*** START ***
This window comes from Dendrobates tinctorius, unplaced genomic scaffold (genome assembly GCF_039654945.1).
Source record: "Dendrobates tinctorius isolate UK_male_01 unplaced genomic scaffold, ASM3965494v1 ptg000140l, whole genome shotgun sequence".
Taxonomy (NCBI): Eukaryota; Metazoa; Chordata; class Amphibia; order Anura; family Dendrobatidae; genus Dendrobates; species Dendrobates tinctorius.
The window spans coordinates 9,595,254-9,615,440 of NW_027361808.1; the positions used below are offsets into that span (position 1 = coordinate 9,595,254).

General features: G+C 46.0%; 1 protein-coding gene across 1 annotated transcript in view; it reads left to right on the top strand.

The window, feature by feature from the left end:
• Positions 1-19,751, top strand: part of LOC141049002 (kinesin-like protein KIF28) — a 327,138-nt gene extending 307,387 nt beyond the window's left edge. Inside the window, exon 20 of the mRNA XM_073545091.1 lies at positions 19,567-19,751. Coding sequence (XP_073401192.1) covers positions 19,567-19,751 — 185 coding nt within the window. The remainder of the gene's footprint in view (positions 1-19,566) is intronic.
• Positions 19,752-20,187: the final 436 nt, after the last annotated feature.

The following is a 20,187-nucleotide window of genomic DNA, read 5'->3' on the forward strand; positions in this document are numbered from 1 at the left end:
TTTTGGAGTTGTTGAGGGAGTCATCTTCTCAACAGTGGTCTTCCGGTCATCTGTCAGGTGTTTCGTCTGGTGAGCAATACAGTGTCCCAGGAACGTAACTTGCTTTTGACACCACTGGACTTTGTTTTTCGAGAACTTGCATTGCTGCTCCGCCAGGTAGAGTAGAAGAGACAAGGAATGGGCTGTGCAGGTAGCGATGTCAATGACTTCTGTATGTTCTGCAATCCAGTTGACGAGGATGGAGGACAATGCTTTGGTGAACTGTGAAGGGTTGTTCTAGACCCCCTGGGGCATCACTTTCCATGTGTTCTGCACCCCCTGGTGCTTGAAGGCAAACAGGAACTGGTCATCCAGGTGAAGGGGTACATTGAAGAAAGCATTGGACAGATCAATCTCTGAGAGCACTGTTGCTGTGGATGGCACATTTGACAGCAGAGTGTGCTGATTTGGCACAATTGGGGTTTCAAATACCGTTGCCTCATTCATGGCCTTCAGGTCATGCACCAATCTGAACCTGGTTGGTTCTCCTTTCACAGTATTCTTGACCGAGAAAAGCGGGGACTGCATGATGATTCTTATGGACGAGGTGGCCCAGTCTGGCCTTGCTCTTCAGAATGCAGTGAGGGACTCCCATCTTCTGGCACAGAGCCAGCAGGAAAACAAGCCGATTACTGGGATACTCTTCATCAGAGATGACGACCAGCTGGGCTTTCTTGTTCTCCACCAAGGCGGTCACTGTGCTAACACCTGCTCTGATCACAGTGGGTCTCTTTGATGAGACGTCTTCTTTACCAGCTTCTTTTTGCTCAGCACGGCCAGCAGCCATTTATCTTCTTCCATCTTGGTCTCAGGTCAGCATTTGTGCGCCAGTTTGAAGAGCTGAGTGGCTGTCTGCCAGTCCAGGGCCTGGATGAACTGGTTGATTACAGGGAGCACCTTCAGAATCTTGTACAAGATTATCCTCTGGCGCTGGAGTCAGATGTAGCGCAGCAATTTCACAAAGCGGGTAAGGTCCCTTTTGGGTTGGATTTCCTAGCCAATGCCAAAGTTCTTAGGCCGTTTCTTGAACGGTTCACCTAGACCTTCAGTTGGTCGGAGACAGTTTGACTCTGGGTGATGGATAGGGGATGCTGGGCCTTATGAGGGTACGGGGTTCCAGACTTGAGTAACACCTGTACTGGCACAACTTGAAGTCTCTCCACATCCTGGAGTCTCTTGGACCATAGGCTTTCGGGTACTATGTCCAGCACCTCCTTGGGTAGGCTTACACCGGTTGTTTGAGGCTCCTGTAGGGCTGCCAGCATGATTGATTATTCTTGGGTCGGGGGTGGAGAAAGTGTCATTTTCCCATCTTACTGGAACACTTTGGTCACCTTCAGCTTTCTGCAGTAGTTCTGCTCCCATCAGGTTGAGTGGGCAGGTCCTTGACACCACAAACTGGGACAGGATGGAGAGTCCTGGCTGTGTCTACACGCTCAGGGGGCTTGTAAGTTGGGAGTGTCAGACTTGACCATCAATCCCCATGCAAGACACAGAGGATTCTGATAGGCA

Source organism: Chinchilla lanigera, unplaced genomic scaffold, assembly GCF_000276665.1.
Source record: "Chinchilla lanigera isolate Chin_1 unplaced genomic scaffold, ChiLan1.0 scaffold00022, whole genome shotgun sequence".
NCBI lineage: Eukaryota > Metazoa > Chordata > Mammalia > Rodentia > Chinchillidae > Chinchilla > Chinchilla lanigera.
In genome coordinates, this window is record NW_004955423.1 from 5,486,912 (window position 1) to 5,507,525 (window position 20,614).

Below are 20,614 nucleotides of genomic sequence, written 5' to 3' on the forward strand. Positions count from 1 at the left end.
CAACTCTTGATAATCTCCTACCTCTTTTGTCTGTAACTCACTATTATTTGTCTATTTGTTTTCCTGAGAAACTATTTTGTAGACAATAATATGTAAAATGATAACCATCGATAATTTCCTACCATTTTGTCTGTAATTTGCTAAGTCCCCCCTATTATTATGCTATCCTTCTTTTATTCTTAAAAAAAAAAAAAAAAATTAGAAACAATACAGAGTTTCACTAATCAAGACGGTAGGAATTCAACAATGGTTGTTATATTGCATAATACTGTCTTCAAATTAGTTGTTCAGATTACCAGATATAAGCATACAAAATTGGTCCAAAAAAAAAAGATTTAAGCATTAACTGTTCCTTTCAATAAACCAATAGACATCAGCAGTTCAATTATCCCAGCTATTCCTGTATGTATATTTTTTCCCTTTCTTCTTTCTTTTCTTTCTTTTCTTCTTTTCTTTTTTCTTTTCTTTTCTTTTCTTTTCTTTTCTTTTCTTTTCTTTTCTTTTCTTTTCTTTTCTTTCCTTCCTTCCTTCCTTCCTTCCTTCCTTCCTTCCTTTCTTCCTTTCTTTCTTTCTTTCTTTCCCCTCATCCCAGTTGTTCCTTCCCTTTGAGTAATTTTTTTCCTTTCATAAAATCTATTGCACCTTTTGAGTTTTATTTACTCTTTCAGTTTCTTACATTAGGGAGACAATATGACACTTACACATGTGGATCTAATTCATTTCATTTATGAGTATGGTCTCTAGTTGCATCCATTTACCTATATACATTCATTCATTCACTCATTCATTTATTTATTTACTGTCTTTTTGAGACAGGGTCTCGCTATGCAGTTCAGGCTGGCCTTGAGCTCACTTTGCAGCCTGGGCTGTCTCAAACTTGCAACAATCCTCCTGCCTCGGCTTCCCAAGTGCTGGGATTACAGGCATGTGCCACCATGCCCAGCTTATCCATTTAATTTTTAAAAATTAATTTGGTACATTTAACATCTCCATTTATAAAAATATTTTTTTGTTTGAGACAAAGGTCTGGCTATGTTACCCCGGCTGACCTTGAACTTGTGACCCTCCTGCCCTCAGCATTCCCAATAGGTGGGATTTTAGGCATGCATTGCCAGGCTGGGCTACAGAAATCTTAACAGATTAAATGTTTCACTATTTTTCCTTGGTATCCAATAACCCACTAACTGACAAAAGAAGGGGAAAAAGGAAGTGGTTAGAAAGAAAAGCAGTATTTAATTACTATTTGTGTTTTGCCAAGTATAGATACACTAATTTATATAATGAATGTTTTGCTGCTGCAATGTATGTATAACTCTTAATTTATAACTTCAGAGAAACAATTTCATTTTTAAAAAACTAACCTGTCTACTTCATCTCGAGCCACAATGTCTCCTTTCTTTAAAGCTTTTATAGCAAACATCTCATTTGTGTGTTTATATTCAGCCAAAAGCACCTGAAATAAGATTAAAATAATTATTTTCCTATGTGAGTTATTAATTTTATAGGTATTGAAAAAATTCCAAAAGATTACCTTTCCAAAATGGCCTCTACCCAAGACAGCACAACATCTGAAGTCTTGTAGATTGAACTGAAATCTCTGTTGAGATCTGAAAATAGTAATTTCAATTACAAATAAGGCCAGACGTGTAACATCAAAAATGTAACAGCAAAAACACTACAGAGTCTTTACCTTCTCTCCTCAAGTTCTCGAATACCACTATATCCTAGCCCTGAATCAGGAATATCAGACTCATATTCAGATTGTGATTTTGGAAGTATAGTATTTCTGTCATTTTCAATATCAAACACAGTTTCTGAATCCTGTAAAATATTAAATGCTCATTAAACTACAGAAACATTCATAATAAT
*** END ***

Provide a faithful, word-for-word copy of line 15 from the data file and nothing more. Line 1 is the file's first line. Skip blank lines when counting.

Below are 20,614 nucleotides of genomic sequence, written 5' to 3' on the forward strand. Positions count from 1 at the left end.